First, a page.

Seronegative Occult Hepatitis C Virus Infection (OCI) in a Main Haemodialysis Centre In Pahang, Malaysia
Introduction: Occult HCV infection has a predilection for specific populations such as haemodialysis (HD) patients. The exact natural course, epidemiology, pathogenesis and clinical importance of OCI are unknown. We investigated the existence of OCI among local patients undergoing routine HD at a referral hospital in Pahang, Malaysia. Methods: Serum and peripheral blood mononuclear cells (PMBCs) were collected from peripheral venous blood samples of seropositive (anti-HCV positive) and seronegative (anti-HCV negative) HD patients as well as healthy individuals (negative control group). Inclusion criteria for the seronegative patients included elevated liver enzymes. Both conventional PCR and strand-specific PCR were used to detect the viral RNA and to indicate active viral replication in PBMCs respectively. Direct DNA sequencing was done to confirm the viral HCV RNA and their genotypes. Results: In the majority (90-100%) of seropositive chronic hepatitis C patients, viral RNA was detected in both serum and PMBCs . Meanwhile, out of 22 seronegative patients, 6 (27%) showed active viral replication in PBMCs but no detectable viral RNA presence in the serum. None of the negative control group had detectable viral RNA. All seronegative patients with OCI were infected with HCV genotype 3 and two of them (2/6) had a slight elevation of their liver enzymes. Conclusion: Seronegative OCI does exist among local hemodialysis patients, with normal or persistently abnormal liver enzyme values. Further investigation is needed to study the mode of viral transmission and clinical significance of OCI in HD setting.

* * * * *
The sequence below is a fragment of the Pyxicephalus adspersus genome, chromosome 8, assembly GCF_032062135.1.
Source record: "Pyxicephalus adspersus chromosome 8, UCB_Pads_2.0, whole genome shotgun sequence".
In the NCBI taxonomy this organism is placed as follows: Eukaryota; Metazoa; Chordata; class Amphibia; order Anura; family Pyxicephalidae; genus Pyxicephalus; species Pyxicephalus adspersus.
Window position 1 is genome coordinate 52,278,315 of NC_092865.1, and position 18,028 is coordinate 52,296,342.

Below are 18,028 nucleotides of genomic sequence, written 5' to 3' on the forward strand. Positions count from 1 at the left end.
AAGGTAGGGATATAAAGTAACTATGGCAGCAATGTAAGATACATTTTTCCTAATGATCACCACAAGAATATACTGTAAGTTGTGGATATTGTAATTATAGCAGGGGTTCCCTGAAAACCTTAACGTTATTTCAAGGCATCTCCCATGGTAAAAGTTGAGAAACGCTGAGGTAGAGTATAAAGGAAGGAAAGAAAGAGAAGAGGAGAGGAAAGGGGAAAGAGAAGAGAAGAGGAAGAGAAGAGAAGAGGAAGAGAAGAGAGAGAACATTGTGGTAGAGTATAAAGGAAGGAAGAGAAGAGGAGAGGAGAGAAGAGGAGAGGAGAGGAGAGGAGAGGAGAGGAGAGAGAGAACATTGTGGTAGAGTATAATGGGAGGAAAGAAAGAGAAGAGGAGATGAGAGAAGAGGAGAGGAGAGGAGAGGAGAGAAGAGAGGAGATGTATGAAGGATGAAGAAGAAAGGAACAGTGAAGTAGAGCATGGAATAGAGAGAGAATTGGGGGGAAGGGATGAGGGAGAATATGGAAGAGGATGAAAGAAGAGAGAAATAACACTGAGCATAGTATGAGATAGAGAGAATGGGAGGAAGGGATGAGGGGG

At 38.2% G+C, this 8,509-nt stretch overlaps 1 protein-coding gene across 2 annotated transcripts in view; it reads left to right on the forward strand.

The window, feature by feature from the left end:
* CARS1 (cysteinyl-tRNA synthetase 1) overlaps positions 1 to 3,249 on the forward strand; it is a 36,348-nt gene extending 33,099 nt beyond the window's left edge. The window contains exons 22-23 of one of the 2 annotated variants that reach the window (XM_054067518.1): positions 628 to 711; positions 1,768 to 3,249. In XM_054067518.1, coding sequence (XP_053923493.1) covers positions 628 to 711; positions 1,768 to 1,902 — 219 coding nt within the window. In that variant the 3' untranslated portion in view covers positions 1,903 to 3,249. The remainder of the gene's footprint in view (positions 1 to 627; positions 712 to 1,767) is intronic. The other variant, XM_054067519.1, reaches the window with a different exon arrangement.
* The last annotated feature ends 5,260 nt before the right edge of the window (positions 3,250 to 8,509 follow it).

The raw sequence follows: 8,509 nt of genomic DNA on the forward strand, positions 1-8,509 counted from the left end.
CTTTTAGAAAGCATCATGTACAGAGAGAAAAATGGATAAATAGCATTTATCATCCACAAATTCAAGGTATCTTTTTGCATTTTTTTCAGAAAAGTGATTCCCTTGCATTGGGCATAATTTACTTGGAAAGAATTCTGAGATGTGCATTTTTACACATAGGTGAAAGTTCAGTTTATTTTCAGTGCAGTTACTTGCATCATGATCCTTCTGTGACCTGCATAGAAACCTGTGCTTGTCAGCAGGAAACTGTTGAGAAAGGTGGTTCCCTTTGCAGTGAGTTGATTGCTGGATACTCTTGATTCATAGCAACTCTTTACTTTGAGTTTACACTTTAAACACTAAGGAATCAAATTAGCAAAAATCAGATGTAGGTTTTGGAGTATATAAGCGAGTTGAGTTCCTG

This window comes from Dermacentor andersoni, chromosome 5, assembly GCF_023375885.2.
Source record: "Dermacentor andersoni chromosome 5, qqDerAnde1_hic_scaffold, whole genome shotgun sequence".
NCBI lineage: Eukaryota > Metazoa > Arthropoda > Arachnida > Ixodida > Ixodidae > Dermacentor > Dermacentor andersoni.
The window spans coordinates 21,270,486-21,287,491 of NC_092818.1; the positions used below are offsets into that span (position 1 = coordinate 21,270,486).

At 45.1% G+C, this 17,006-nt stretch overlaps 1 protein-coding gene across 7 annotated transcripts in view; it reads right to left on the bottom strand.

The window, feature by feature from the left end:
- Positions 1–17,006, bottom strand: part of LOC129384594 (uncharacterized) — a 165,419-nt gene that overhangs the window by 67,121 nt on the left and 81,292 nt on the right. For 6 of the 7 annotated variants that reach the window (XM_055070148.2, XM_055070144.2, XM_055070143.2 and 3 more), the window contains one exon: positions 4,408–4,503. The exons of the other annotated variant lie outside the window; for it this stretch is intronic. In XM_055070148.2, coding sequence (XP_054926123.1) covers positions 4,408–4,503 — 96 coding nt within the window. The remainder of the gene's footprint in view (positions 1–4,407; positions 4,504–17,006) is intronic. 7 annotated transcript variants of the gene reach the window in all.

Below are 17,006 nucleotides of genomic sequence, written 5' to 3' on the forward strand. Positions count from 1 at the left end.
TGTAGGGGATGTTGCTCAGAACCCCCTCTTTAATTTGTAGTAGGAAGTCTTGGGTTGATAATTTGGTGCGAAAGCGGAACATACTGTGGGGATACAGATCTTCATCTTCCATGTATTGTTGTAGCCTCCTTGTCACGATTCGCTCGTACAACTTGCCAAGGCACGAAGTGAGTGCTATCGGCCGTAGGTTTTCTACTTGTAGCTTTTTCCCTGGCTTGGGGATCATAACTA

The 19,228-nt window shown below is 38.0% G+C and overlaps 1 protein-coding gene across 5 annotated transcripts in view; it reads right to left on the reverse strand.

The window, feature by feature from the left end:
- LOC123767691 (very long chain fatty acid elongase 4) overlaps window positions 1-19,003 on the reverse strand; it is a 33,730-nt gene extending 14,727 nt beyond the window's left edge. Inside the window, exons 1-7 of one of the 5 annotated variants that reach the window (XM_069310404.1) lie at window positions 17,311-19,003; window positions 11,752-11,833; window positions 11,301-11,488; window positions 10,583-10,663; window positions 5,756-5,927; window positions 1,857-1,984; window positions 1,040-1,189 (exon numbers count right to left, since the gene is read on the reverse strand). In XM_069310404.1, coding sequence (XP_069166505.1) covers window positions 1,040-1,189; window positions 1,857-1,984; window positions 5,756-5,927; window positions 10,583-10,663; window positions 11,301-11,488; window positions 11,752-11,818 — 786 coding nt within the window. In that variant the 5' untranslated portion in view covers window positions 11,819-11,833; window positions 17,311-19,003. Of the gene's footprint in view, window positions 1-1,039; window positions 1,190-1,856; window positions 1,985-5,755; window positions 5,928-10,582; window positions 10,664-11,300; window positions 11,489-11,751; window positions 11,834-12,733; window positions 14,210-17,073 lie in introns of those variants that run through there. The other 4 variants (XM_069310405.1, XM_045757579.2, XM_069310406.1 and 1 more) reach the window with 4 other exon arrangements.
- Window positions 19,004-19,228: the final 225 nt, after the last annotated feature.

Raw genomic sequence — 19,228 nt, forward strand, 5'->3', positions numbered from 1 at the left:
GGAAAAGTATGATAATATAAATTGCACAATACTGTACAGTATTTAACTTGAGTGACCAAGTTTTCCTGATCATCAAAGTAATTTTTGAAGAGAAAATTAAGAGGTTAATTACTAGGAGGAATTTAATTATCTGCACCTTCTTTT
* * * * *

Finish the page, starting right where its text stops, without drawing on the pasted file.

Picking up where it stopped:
How to Cite
All material submitted for publication is assumed to be submitted exclusively to the IIUM Medical Journal Malaysia (IMJM) unless the contrary is stated. Manuscript decisions are based on a double-blinded peer review process. The Editor retains the right to determine the style and if necessary, edit and shorten any material accepted for publication.
IMJM retain copyright to all the articles published in the journal. All final ‘proof’ submissions must be accompanied by a completed Copyright Assignment Form, duly signed by all authors. The author(s) or copyright owner(s) irrevocably grant(s) to any third party, in advance and in perpetuity, the right to use, reproduce or disseminate the research article in its entirety or in part, in any format or medium, provided that no substantive errors are introduced in the process, proper attribution of authorship and correct citation details are given, and that the bibliographic details are not changed. If the article is reproduced or disseminated in part, this must be clearly and unequivocally indicated.